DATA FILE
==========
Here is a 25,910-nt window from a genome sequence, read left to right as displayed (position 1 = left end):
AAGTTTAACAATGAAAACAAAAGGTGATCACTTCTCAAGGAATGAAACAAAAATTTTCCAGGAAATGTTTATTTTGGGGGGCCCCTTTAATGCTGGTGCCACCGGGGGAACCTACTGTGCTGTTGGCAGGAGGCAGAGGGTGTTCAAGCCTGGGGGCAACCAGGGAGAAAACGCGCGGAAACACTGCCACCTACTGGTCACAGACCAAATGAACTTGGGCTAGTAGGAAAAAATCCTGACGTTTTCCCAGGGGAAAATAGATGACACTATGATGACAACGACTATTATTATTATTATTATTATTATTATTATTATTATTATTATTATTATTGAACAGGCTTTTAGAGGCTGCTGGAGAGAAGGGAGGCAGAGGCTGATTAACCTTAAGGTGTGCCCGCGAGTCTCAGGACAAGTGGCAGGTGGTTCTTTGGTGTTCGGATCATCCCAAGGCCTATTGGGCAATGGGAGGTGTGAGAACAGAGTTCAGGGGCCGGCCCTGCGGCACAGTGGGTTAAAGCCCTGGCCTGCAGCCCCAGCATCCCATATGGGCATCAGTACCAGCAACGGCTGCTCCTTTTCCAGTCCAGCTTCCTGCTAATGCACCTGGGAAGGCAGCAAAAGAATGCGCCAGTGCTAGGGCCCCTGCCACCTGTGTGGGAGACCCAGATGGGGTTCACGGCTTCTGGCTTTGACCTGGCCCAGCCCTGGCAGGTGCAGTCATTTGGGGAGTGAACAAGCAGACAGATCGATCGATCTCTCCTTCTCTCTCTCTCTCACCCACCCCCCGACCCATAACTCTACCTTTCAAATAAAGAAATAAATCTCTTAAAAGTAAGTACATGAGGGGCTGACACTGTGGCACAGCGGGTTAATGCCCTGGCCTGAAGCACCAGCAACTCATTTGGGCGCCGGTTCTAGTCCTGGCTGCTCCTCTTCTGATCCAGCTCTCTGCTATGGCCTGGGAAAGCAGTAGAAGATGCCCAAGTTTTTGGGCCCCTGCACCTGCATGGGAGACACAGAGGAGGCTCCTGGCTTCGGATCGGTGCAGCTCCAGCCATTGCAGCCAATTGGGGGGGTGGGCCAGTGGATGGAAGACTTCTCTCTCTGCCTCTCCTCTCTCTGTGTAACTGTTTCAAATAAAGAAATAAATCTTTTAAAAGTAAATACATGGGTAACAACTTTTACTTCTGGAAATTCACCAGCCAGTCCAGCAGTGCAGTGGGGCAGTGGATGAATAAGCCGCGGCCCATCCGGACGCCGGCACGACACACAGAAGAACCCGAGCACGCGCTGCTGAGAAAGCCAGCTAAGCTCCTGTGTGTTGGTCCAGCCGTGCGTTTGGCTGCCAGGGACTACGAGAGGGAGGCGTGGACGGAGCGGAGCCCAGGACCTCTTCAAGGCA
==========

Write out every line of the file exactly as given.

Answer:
Here is a 25,910-nt window from a genome sequence, read left to right as displayed (position 1 = left end):
AAGTTTAACAATGAAAACAAAAGGTGATCACTTCTCAAGGAATGAAACAAAAATTTTCCAGGAAATGTTTATTTTGGGGGGCCCCTTTAATGCTGGTGCCACCGGGGGAACCTACTGTGCTGTTGGCAGGAGGCAGAGGGTGTTCAAGCCTGGGGGCAACCAGGGAGAAAACGCGCGGAAACACTGCCACCTACTGGTCACAGACCAAATGAACTTGGGCTAGTAGGAAAAAATCCTGACGTTTTCCCAGGGGAAAATAGATGACACTATGATGACAACGACTATTATTATTATTATTATTATTATTATTATTATTATTATTATTATTATTGAACAGGCTTTTAGAGGCTGCTGGAGAGAAGGGAGGCAGAGGCTGATTAACCTTAAGGTGTGCCCGCGAGTCTCAGGACAAGTGGCAGGTGGTTCTTTGGTGTTCGGATCATCCCAAGGCCTATTGGGCAATGGGAGGTGTGAGAACAGAGTTCAGGGGCCGGCCCTGCGGCACAGTGGGTTAAAGCCCTGGCCTGCAGCCCCAGCATCCCATATGGGCATCAGTACCAGCAACGGCTGCTCCTTTTCCAGTCCAGCTTCCTGCTAATGCACCTGGGAAGGCAGCAAAAGAATGCGCCAGTGCTAGGGCCCCTGCCACCTGTGTGGGAGACCCAGATGGGGTTCACGGCTTCTGGCTTTGACCTGGCCCAGCCCTGGCAGGTGCAGTCATTTGGGGAGTGAACAAGCAGACAGATCGATCGATCTCTCCTTCTCTCTCTCTCTCACCCACCCCCCGACCCATAACTCTACCTTTCAAATAAAGAAATAAATCTCTTAAAAGTAAGTACATGAGGGGCTGACACTGTGGCACAGCGGGTTAATGCCCTGGCCTGAAGCACCAGCAACTCATTTGGGCGCCGGTTCTAGTCCTGGCTGCTCCTCTTCTGATCCAGCTCTCTGCTATGGCCTGGGAAAGCAGTAGAAGATGCCCAAGTTTTTGGGCCCCTGCACCTGCATGGGAGACACAGAGGAGGCTCCTGGCTTCGGATCGGTGCAGCTCCAGCCATTGCAGCCAATTGGGGGGGTGGGCCAGTGGATGGAAGACTTCTCTCTCTGCCTCTCCTCTCTCTGTGTAACTGTTTCAAATAAAGAAATAAATCTTTTAAAAGTAAATACATGGGTAACAACTTTTACTTCTGGAAATTCACCAGCCAGTCCAGCAGTGCAGTGGGGCAGTGGATGAATAAGCCGCGGCCCATCCGGACGCCGGCACGACACACAGAAGAACCCGAGCACGCGCTGCTGAGAAAGCCAGCTAAGCTCCTGTGTGTTGGTCCAGCCGTGCGTTTGGCTGCCAGGGACTACGAGAGGGAGGCGTGGACGGAGCGGAGCCCAGGACCTCTTCAAGGCA